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E05457: Proclus of Constantinople composes his Homily 1, On *Mary (Mother of Christ, S00033), which he delivers during her feast of 26 December at the Hagia Sophia in Constantinople. It was received as a landmark text for the theology of the role of Mary in the Incarnation of Christ. Written in Greek in 430..

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posted on 17.05.2018, 00:00 by erizos
Proclus of Constantinople, Homily 1, On the Holy Virgin and Mother of God Mary, delivered at the Great Church of Constantinople, while Nestorius was presiding (CPG 5800 = BHG 1129)

For the text, translation, and commentary, see Constas 2003, 128-156.

History

Evidence ID

E05457

Saint Name

Mary, Mother of Christ : S00033

Saint Name in Source

Μαρία

Type of Evidence

Literary - Sermons/Homilies

Language

Greek

Evidence not before

430

Evidence not after

430

Activity not before

430

Activity not after

430

Place of Evidence - Region

Constantinople and region

Place of Evidence - City, village, etc

Constantinople

Place of evidence - City name in other Language(s)

Constantinople Constantinople Κωνσταντινούπολις Konstantinoupolis Constantinopolis Constantinople Istanbul

Major author/Major anonymous work

Proclus of Constantinople

Cult activities - Liturgical Activity

  • Sermon/homily

Cult activities - Festivals

  • Saint’s feast

Cult Activities - Protagonists in Cult and Narratives

Ecclesiastics - bishops

Source

The life and career of Proclus of Constantinople (c. 380-446) are closely tied into the vibrant intellectual life and tumultuous ecclesiastical politics of Constantinople under the Theodosian dynasty. He was born around AD 380 in Constantinople, where he was trained in rhetoric. An associate of John Chrysostom, his clerical career started under bishop Atticus of Constantinople (406-425) whom he served as a secretary and author of his sermons, and by whom he was ordained to the priesthood. He was elected bishop of Cyzicus in 426, but never took up residence at his see, and continued to reside at Constantinople. He was an unsuccessful candidate for the episcopal throne of Constantinople in 426, 427, and 431, till he was appointed to it at the death of bishop Maximian (431-434). Proclus’ main claim to fame was his celebrated sermons on the Virgin Mary, which he delivered during the episcopate of Nestorius, and which became fundamental texts for the Christology and Mariology of the Council of Ephesus (431). Most of his surviving works are homiletic, on the major feast days of the Church of Constantinople, whose liturgical tradition and calendar were then taking their shape. The relatively small corpus of his genuine works has not been fully assembled yet, and there are a number of dubious or spurious works ascribed to him. On the manuscript tradition, see Constas 2003, 135, and: http://pinakes.irht.cnrs.fr/notices/oeuvre/6875/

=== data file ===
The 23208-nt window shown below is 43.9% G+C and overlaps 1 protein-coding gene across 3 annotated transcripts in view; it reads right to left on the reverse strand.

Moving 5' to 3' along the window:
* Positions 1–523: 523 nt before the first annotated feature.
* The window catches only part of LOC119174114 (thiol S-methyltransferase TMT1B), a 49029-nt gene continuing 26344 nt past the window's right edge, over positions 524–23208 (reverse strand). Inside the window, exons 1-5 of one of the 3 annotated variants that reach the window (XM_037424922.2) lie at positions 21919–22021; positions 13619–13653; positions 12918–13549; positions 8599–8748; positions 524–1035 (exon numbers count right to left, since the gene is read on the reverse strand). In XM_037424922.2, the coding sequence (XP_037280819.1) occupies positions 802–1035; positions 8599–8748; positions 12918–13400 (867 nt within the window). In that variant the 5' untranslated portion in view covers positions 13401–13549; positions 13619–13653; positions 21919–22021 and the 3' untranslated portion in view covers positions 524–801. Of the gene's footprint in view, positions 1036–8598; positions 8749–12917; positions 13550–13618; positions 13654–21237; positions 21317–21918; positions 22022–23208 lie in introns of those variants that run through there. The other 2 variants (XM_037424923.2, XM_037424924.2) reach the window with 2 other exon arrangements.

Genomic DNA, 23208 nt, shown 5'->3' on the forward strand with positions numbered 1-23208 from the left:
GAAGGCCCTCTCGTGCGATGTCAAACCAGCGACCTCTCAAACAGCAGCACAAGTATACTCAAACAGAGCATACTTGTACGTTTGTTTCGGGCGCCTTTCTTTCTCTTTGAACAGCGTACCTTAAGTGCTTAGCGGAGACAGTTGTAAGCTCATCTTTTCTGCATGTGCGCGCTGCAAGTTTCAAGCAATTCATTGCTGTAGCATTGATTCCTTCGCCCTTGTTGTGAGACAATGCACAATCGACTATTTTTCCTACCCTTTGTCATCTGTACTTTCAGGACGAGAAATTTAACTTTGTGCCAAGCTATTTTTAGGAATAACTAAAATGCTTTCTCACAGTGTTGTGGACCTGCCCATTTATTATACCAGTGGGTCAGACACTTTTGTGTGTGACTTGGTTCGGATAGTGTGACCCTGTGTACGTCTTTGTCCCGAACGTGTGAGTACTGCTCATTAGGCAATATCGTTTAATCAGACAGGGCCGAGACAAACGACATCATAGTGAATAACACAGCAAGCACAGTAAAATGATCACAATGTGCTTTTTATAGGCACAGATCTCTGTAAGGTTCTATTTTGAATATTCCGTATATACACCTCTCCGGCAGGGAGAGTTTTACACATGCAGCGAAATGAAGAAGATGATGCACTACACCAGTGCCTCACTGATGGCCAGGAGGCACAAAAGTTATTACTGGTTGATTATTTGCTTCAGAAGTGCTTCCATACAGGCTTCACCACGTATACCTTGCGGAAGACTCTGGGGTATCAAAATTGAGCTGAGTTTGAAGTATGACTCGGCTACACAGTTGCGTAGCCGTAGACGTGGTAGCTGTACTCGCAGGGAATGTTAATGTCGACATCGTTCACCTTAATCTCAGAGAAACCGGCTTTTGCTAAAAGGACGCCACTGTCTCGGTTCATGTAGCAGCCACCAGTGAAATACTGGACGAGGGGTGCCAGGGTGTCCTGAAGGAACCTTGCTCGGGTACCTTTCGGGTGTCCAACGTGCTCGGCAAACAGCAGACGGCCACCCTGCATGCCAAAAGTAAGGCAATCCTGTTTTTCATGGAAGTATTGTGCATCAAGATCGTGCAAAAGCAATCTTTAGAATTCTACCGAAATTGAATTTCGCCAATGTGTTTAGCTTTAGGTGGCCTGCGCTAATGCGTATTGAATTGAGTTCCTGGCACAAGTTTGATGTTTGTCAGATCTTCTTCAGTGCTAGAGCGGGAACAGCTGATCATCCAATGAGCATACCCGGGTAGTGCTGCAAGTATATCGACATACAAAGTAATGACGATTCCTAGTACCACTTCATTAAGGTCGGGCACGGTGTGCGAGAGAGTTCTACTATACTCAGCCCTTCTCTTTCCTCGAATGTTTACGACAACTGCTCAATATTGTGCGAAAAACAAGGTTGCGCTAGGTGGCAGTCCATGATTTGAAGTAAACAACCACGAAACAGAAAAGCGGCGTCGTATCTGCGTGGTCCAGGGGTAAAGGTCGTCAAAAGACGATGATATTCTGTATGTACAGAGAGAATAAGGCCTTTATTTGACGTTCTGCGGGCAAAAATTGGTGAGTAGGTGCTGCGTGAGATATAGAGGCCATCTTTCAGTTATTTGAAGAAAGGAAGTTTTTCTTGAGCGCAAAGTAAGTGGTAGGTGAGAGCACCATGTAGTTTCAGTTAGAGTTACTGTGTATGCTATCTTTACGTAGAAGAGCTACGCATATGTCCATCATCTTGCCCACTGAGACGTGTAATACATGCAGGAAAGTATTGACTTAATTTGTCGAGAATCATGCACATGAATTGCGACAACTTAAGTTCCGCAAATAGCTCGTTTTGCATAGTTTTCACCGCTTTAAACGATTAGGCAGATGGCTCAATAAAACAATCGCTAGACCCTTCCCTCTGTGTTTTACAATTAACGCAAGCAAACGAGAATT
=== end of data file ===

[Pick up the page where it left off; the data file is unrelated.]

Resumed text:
Discussion

A masterpiece of patristic preaching, this homily is perhaps the most famous sermon on Mary in the history of Christianity. It was preached on the newly established Constantinopolitan feast of Mary on 26 December, during the episcopate of Nestorius, and while the author was bishop of Cyzicus. Proclus’ praises of Mary were pronounced in the midst of a controversy about her place in the history of human salvation, stirred by bishop Nestorius who had been scandalised by the excesses of the already popular Constantinopolitan cult of Mary. By this sermon, Proclus set forth the theological and exegetical principles which defined the cult of Mary throughout the Byzantine period. One year later, the text was included in the acts of the Council of Ephesus, thus acquiring canonical status as an authoritative statement of orthodox Christology and Mariology. For an excellent edition, translation, and discussion of the homily, see: Constas 2006.

Bibliography

Text, translation, and commentary: Constas, N.P., Proclus of Constantinople and the Cult of the Virgin in Late Antiquity: Homilies 1-5, Texts and Translations (Supplements to Vigiliae Christianae 66; Leiden/Boston: Brill, 2003).

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